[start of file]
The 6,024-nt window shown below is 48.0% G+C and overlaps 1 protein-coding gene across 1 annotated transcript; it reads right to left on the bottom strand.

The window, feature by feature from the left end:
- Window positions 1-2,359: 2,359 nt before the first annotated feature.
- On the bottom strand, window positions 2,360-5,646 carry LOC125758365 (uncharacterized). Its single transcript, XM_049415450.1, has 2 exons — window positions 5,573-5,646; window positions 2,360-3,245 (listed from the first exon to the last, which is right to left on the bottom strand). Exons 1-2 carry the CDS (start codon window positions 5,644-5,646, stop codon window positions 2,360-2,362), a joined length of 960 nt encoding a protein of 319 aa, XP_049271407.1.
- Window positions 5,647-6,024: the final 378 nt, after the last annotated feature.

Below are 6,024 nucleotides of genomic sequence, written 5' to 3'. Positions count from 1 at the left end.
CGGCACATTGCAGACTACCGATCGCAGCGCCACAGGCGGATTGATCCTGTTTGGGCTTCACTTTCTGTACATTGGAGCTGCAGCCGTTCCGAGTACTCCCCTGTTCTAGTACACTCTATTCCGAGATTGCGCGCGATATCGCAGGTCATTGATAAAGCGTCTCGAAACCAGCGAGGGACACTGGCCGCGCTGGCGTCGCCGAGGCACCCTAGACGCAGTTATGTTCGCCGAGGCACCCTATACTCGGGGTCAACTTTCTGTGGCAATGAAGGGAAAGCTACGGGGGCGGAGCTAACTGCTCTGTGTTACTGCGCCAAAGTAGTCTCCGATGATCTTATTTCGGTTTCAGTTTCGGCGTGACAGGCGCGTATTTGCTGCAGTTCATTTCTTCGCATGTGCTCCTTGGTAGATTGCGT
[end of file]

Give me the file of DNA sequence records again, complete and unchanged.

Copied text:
The 6,024-nt window shown below is 48.0% G+C and overlaps 1 protein-coding gene across 1 annotated transcript; it reads right to left on the bottom strand.

The window, feature by feature from the left end:
- Window positions 1-2,359: 2,359 nt before the first annotated feature.
- On the bottom strand, window positions 2,360-5,646 carry LOC125758365 (uncharacterized). Its single transcript, XM_049415450.1, has 2 exons — window positions 5,573-5,646; window positions 2,360-3,245 (listed from the first exon to the last, which is right to left on the bottom strand). Exons 1-2 carry the CDS (start codon window positions 5,644-5,646, stop codon window positions 2,360-2,362), a joined length of 960 nt encoding a protein of 319 aa, XP_049271407.1.
- Window positions 5,647-6,024: the final 378 nt, after the last annotated feature.

Below are 6,024 nucleotides of genomic sequence, written 5' to 3'. Positions count from 1 at the left end.
CGGCACATTGCAGACTACCGATCGCAGCGCCACAGGCGGATTGATCCTGTTTGGGCTTCACTTTCTGTACATTGGAGCTGCAGCCGTTCCGAGTACTCCCCTGTTCTAGTACACTCTATTCCGAGATTGCGCGCGATATCGCAGGTCATTGATAAAGCGTCTCGAAACCAGCGAGGGACACTGGCCGCGCTGGCGTCGCCGAGGCACCCTAGACGCAGTTATGTTCGCCGAGGCACCCTATACTCGGGGTCAACTTTCTGTGGCAATGAAGGGAAAGCTACGGGGGCGGAGCTAACTGCTCTGTGTTACTGCGCCAAAGTAGTCTCCGATGATCTTATTTCGGTTTCAGTTTCGGCGTGACAGGCGCGTATTTGCTGCAGTTCATTTCTTCGCATGTGCTCCTTGGTAGATTGCGT